"This Court has set aside convictions based upon confessions extorted from ignorant persons who have been subjected to persistent and protracted questioning, or who have been threatened with mob violence, or who have been unlawfully held incommunicado without advice of friends or counsel, or who have been taken at night to lonely and isolated places for questioning . . ."
"The testimony of centuries, in governments of varying kinds over populations of different races and beliefs, stood as proof that physical and mental torture and coercion had brought about the tragically unjust sacrifices of some who were the noblest and most useful of their generations. The rack, the thumbscrew, the wheel, solitary confinement, protracted questioning and cross questioning, and other ingenious forms of entrapment of the helpless or unpopular had left their wake of mutilated bodies and shattered minds along the way to the cross, the guillotine, the stake and the hangman's noose. And they who have suffered most from secret and dictatorial proceedings have almost always been the poor, the ignorant, the numerically weak, the friendless, and the powerless."
See Ziang Sun Wan v. United States, 266 U.S. 1, 14, 45 S. Ct. 1, 3, 69 L.Ed. 131; Canty v. Alabama, 309 U.S. 629, 60 S. Ct. 612, 84 L.Ed. 988; Lomax v. Texas, 313 U.S. 544, 61 S. Ct. 956, 85 L.Ed. 1511; Vernon v. Alabama, 313 U.S. 547, 61 S.Ct. 1092, 85 L.Ed. 1513.
The voluntariness of a confession was before this Court in the case of Simon, a Slave, v. State of Florida, 5 Fla. 285, decided in 1853. Simon, a slave, was indicted by an Escambia County grand jury for arson. A confession was admitted in evidence during the progress of the trial against him over timely objections of counsel. It was obtained in the following manner: The accused was arrested on suspicion and carried before a justice of the peace. A large and excited crowd attended; the excited populace remained without the office but within the observation of the accused. The accused exhibited fright and alarm when the magistrate urged the accused to confess his guilt by remarking that they (the mob) were satisfied as to his guilt and he would be placed upon trial and hanged, but that he could turn state's evidence against his accomplices and save his life. This Court held the confession was obtained by unlawful methods and improper influence and said (text 5 Fla. 296):
"To render a confession voluntary and admissible as evidence, the mind of the accused should at the time be free to act, uninfluenced by fear or hope. To exclude it as testimony, it is not necessary that any direct promises or threats be made to the accused. It is sufficient, if the attending circumstances, or declarations of those present, be calculated to delude the prisoner as to his true position, and exert an improper and undue influence over his mind."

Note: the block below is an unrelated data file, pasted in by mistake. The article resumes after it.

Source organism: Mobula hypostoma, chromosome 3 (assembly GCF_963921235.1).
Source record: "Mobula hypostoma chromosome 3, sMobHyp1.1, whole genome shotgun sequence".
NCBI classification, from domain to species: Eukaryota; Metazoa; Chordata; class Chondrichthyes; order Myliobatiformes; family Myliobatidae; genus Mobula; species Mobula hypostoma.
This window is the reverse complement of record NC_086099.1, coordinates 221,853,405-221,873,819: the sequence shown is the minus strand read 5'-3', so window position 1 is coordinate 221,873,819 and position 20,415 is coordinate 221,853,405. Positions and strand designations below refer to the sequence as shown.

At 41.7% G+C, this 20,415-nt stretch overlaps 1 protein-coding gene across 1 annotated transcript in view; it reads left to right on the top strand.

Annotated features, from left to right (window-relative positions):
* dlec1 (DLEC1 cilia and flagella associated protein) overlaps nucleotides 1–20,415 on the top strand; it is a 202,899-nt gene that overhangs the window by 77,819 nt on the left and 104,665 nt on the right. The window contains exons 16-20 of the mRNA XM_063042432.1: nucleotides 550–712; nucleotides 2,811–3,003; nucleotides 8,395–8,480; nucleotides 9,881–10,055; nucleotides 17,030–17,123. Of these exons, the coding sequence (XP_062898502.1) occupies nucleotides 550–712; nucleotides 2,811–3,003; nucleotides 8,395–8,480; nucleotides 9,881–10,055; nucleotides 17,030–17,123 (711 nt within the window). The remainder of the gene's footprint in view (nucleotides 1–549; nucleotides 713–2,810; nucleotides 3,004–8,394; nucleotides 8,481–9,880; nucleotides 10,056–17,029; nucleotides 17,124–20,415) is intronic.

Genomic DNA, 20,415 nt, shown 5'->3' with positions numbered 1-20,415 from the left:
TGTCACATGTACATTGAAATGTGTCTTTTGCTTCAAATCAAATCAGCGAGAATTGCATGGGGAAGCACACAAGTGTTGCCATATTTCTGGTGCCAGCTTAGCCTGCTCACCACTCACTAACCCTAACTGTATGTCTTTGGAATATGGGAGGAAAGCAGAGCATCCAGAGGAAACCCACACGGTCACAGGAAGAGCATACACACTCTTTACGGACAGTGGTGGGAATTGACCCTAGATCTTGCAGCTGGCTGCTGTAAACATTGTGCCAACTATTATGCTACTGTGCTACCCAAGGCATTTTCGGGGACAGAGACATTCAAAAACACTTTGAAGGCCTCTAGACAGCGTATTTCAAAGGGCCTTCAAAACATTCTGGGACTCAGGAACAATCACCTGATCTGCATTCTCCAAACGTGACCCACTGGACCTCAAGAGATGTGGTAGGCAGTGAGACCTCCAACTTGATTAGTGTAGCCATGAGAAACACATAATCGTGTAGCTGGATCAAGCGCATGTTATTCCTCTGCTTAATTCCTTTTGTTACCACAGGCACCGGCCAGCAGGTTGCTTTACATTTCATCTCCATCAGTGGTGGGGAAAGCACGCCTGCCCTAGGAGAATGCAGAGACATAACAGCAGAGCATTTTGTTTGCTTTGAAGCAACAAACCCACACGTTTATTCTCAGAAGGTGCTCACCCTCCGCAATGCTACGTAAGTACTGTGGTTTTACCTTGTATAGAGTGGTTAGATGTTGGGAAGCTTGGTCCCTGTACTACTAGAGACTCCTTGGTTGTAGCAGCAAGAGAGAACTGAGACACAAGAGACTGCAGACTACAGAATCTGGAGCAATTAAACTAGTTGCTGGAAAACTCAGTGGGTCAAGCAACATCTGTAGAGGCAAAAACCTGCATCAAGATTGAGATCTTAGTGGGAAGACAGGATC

The rule supra was reaffirmed by this Court in Dixon v. State, 13 Fla. 336, and Coffee v. State, 25 Fla. 501, 6 So. 493.
The above rule has never been abandoned but is now in harmony with our previous rulings. See Williams v. State, 143 Fla. 826, 197 So. 526; Clay v. State, 143 Fla. 204, 196 So. 462; Smith v. State, 135 Fla. 835, 186 So. 203; Cawthon v. State, 118 Fla. 394; 159 So. 366; Dabney v. State, 119 Fla. 341, 161 So. 380; Harrison v. State, 110 Fla. 420, 148 So. 882; Nickels v. State, 90 Fla. 659, 106 So. 479; Coffee v. State, 25 Fla. 501, 6 So. 493; Green v. State, 40 Fla. 191, 23 So. 851; McNish v. State, 47 Fla. 69, 36 So. 176; Sims v. State, 59 Fla. 38, 52 So. 198; Williams v. State 48 Fla. 65, 37 So. 521; Moore v. State, 68 Fla. 91, 66 So. 431; McDonald v. State, 70 Fla. 250, 70 So. 24; Davis v. State, 90 Fla. 217, 105 So. 843.
TERRELL, BROWN and ADAMS, JJ., concur.
We have before us a petition for clarification of opinion filed by the State. The petition is directed to our opinion filed on February 19, 1943.
Mr. Justice TERRELL, Mr. Justice BROWN, Mr. Justice CHAPMAN and Mr. Justice ADAMS were and are of the opinion that the confession was illegally obtained and therefore inadmissible in evidence, and were also of the opinion, that the evidence is insufficient to sustain a conviction without the confession.
The petition is therefore granted.
TERRELL, BROWN, CHAPMAN and ADAMS, JJ., concur.
BUFORD, C. J., THOMAS and SEBRING, JJ., dissent.
The adoption by a majority of the court of the dissenting opinion prepared by Mr. Justice CHAPMAN and filed herein on December 18th, 1942, must result in the reversal of the judgment of conviction with the holding that the alleged confession of the appellant is either inadmissible in evidence against him or else its probative force was insufficient, when taken with all other evidence, to warrant conviction. Without the confession the evidence, though strongly pointing to appellant's guilt, is not sufficient to sustain a conviction of any degree of unlawful homicide.
The same confession was introduced upon the first trial (See Harrison v. State, 149 Fla. 365, 5 So.2d 703) and all the facts surrounding the confession were shown by the record in that appeal that are shown in that regard on this appeal.
The admission of the confession was assigned as error.
On consideration of that appeal, we found no error in the admission of the proof of confession but reversed the judgment because of the failure of the court to adequately instruct the jury in regard to the consideration of the evidence of confession.
I am of the opinion that the evidence by way of confession was properly admitted by the trial court and that, having been legally admitted, its probative force and effect became a jury question when submitted under proper instructions to the jury. Two fair and impartial juries have considered all of the evidence and returned like verdicts.
As I read and construe the opinion of Mr. Justice CHAPMAN, which now appears about to be adopted by a majority of the Court, the result is the invasion of the province of the jury by substituting the Court's findings as to the probative force and effect of the evidence for that of the jury and thereby allowing a self-confessed twice-convicted murderer to go free.
It appears to me that in fairness to the trial court, it is incumbent upon the Supreme Court to now adjudicate and clearly state whether or not the trial court committed reversible error in admitting the confession in evidence so as to leave no doubt as to how to further proceed.
The record, as a whole, I think, reflects no reversible error.